Job Title: Controller
Type of Company: I work for a 45-person venture capital and growth equity funds partnership.
Education: BA, Economics, Rutgers University MBA, Finance, Boston University Financial Mgmt Program, GE
Previous Experience: I've spent 24 years in accounting and finance. The last 10 have been as Controller & VP Finance for a publicly traded tech firm, then a technology subsidiary of a privately owned $1 billion company.
Job Tasks: Being a Controller means wearing many hats and successfully juggling many balls in the air: Daily, quarterly, and annual accounting for our venture funds for reporting to our investors; all payroll, benefits, and human resources; all IT and systems and facilities responsibilities; creating and maintaining our web site and marketing and branding; raising new funds and closing down old ones; building out new office spaces in Massachusetts and California; managing all cash in and money going out; even taking photos at all company events; budgeting and forecasting; special projects; working with partners here on deals and investments; learning and reviewing and filing hundreds of tax returns annually; learning and putting in technology into conference rooms: things like videoconferencing and interactive white boards; working with all the company's vendors to make sure everything "back office" is running smooth and correctly; etc.
Best and Worst Parts of the Job: I think the best part of keeping all parts of the company running smoothly means I add value on a daily basis that's appreciated, and frees up the partners here to do what they do best: invest in start-up companies, ideas and entrepreneurs. Every day brings something new and new skill sets to learn, so there is never a dull day.
The worst is there's always some grunge element to the work. Heck, I'm the resident fix-the-copier guy and fix-the-videoconference-technology guy, because I'm the one who sourced it and put it in. And mobility is always limited in a small firm, so if my boss, the CFO, isn't moving then there's no place for me to be promoted.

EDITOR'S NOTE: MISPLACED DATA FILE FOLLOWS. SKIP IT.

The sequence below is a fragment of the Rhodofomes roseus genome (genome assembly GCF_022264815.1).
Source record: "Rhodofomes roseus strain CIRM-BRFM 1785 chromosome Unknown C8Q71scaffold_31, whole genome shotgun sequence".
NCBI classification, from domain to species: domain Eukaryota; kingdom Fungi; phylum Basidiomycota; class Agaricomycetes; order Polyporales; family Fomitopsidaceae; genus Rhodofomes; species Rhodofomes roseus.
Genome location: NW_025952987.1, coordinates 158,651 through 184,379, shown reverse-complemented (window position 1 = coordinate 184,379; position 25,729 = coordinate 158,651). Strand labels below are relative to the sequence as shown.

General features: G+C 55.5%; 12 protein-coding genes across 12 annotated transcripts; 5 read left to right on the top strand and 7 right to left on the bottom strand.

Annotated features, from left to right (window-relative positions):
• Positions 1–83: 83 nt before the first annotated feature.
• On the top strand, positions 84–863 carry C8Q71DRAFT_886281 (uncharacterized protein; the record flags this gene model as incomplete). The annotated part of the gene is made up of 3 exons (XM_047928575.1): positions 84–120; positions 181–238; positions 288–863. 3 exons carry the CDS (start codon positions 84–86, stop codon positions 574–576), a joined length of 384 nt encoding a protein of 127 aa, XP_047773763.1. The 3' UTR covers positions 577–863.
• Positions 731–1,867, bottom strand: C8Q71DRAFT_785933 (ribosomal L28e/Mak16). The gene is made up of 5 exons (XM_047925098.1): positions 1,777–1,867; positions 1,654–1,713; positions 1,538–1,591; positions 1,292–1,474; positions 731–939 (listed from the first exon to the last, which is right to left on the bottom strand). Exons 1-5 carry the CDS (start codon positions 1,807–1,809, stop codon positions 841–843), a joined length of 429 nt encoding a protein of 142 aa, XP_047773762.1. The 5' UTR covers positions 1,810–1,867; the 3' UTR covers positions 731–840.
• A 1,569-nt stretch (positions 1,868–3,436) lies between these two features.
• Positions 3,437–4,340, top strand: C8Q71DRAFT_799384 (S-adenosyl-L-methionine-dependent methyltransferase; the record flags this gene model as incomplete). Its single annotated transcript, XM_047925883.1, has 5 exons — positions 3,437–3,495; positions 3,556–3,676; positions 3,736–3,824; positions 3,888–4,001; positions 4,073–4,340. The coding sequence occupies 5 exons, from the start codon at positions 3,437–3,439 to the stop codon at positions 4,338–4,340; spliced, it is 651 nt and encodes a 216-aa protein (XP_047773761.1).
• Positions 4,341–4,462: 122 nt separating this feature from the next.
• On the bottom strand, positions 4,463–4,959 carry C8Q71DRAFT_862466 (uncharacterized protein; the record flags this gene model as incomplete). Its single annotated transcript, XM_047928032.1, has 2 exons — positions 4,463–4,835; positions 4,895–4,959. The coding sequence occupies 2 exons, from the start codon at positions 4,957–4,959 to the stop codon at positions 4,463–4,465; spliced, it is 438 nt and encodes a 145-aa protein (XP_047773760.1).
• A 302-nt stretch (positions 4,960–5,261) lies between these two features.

1. Knowing the technical stuff is necessary and great, but make sure you come with the softer skills: the ability to work with people and communicate. Be a net worker and an information hound, develop relationships throughout the company.
2. Start out with an accounting or finance job to begin learning about pure accounting, accounting systems, monthly and quarterly and year-end closes and audits, tax, business cycles, analysis of what's going on in the company and the market.
3. Start networking for life now. That means joining industry organizations and attending conferences and getting involved by volunteering for committees. Meet folks in and out of your profession for coffee and lunch to establish relationships. Meet recruiters to see how you can assist them, and vice versa. Read daily and weekly papers like the Wall Street Journal and Boston Business Journal. Make yourself well-read and well-rounded and aware.
Additional Thoughts: What I failed to do in the first half of my career was return phone calls from recruiters, join industry organizations, get involved, and network. I love the classic book title "Dig your well before you're thirsty". Networking is for life as it creates relationships and friendships and mutually benefits your proactive career planning and the other person as well.
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